Predictability, coping and autism – Raj, Specialist

As part of World Autism Awareness Week, our specialist Raj discusses predictability, coping and autism.

Supporting autistic people across our many services and interacting with their support team over the years has been so informative and thought provoking. Understanding every individual and providing  the right support has made a huge difference in many autistic people’s lives. This has allowed staff to understand and provide effective support by reducing anxieties and managing behaviours relating to predictability and uncertainty.

I have spoken to many colleagues and observed them supporting autistic people who had problems with anxiety and unpredictability. The response from staff has been great. By understanding autism and how it impacts on people’s predictability has been amazing.

Deborah Lipsky says:

I can’t emphasise enough how critical it is to understand that staying on a script is the sole means of keeping anxiety at a minimum. Even the smallest breach becomes a crisis because all we register at that moment is unpredictability. We fear unpredictability above all else because we are out of control of our environment.

So let’s think about predictability.

Why can balloons cause anxiety for many autistic people?  According to Dr Temple Grandin (an autistic person and spokesperson), balloons always terrified her, but the way she overcame that fear was by understanding the predictability.

Temple started by poking a small balloon with a pen which produced a soft sound. She then worked her way up to bigger balloons which naturally had louder pops.

A lot of autistic people say that, if they can initiate the sound, they are more likely to tolerate it. The same is true if they know the sound is coming; fireworks set off randomly down the street could be shocking, but fireworks set off at Halloween Nights is capable.  acceptable.

Peter Vermeulen, a renowned autism speaker and researcher, states that the human brain does not process, instead it predicts what is going to happen – an example is why we’re unable to tickle ourselves.

The best way of managing behaviours, relating to noise is not to completely eliminate sounds, but to make sounds predictable and controllable. However, no one has control over the unpredictability of sound, so if a person is supported to eliminate a sound which is causing distress, this might work on a short term, but not on a long term.

Another example of autistic people struggling with unpredictability may be after a speech or concert where people start clapping. It would be beneficial if at  the end of an event, the audience were provided instructions of when to clap and how long for.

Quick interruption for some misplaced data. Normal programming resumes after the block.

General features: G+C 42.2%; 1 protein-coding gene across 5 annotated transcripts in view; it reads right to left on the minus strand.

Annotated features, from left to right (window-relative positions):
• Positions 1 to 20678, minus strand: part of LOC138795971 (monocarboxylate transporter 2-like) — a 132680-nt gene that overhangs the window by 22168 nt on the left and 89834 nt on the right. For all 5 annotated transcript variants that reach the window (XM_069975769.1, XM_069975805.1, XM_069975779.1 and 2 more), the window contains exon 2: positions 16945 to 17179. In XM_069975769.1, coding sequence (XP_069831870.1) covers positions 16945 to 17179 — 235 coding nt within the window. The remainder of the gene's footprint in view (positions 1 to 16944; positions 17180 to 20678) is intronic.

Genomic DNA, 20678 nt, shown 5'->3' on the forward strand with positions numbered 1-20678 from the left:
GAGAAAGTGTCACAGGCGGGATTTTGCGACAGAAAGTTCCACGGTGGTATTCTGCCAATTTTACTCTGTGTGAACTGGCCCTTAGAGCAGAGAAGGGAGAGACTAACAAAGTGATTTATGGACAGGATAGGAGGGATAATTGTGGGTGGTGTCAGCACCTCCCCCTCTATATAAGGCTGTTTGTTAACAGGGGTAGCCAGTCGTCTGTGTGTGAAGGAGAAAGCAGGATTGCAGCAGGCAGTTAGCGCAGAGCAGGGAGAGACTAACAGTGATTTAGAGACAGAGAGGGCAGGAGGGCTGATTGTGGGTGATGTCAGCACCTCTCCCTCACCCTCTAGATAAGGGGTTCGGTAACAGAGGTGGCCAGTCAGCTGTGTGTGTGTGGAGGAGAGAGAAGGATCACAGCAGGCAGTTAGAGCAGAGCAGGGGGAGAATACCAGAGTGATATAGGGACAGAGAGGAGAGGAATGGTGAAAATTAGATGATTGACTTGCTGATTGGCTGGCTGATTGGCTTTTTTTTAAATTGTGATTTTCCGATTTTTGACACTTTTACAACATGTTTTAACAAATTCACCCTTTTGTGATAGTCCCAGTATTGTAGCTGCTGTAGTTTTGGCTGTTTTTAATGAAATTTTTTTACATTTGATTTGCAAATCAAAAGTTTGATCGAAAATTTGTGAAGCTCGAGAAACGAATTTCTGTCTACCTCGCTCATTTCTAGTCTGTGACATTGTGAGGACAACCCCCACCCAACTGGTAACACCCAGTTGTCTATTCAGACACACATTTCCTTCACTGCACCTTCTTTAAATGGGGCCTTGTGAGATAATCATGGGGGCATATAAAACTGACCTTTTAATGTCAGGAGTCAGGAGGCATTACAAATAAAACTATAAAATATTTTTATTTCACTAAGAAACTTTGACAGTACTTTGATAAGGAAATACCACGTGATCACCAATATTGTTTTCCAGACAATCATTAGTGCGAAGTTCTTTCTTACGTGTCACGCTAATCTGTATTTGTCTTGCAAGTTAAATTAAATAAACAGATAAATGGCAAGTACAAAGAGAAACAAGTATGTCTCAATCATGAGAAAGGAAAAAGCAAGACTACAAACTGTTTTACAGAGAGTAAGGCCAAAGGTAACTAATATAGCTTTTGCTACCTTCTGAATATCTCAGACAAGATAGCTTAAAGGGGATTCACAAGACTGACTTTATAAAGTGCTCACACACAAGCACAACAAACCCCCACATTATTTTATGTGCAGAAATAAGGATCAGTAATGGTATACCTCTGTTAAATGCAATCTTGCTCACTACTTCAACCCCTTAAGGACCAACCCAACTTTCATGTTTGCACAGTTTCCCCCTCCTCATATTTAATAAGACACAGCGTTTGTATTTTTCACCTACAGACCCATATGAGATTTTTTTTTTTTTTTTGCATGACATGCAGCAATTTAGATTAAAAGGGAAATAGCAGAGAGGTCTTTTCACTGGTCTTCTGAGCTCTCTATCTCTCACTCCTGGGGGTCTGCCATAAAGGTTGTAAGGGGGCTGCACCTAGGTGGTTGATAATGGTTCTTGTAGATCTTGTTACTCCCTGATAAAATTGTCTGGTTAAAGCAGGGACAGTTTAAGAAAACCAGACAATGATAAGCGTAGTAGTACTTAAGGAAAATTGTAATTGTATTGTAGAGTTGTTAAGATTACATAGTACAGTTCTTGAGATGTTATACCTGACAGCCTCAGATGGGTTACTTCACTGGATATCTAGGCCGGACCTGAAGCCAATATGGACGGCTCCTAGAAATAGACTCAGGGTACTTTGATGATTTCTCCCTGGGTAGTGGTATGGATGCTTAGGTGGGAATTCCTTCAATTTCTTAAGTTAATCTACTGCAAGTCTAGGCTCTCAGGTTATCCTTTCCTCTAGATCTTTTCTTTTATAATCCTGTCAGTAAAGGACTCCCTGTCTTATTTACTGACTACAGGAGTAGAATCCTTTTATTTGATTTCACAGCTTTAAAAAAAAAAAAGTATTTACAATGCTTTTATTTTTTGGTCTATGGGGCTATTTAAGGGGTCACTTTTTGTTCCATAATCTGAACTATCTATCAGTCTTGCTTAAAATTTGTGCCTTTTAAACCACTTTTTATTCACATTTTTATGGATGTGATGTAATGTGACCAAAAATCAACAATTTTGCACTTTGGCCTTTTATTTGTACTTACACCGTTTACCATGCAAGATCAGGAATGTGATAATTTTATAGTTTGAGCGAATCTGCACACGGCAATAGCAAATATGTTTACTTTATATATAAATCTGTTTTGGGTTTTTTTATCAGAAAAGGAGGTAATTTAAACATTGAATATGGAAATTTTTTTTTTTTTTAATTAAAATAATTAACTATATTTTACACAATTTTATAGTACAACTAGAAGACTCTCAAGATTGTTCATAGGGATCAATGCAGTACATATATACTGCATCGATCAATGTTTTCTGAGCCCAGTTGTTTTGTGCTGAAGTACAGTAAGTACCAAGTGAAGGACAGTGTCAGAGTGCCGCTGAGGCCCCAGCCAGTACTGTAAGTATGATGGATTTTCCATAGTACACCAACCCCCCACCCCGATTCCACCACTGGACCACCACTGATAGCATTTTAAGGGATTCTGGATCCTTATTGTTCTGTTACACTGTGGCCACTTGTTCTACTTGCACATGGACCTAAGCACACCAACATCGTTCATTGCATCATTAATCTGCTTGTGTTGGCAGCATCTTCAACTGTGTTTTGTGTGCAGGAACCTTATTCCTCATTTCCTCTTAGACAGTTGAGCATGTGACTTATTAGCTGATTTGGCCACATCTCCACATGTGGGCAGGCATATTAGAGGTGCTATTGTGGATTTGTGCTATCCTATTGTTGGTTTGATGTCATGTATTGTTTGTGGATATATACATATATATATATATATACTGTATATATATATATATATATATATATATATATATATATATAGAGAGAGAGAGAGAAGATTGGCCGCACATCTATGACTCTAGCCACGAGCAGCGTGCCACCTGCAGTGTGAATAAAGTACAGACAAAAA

This gives predictability and allows autistic people to accommodate the unpredictability. (We have to bear in mind that given all predictabilities some autistic people would be hyper sensitive to sound and might have distress)

Staff teams at our autism services are advised to use visual predictors (where ever applicable) to highlight which staff members are on shift, what activities have been planned and for how long etc. This could help autistic people manage their anxiety.

Any changes to plans are informed in advance, to manage behaviours. Now and Next charts with timers also helps avoid uncertainty. Staff also provide structure, order and predictability, and help those they support  cope with the uncertainties of daily life.

The world may be a very unpredictable and confusing place to autistic people – they often prefer to have a daily routine so that they know what is going to happen every day. They may want to always travel the same way, or eat exactly the same food for breakfast.

The use of rules can also be important and beneficial. It may be difficult for an autistic person to take a different approach to something once they have been taught the ‘right’ way to do it.

Sometimes minor changes such as moving between two activities, can be distressing. For others, big life events such as going on holiday, starting or changing school, moving house or even Christmas day, which create sudden changes may cause anxiety.

Some autistic people have daily timetables so that they know what is going to happen and when. However, the need for routine can extend beyond this. You might see:

  • changes to the physical environment (such as the layout of furniture in a room), or the presence of new people or absence of familiar ones, being difficult to manage
  • rigid preferences about things like food (e.g. only eating food of a certain colour), clothing (e.g. only wearing clothes made from specific fabrics), or everyday objects (e.g. only using particular types of soap or brands of toilet paper)
  • a need for routine around daily activities such as meals or bedtime. Routines can become almost ritualistic in nature, having to be followed precisely with attention paid to the tiniest of details
  • verbal rituals, with a person repeatedly asking the same questions and needing a specific answer

It is very important we support autistic people with predictability and make them cope with their living environment.  Find out more about how we support autistic people.

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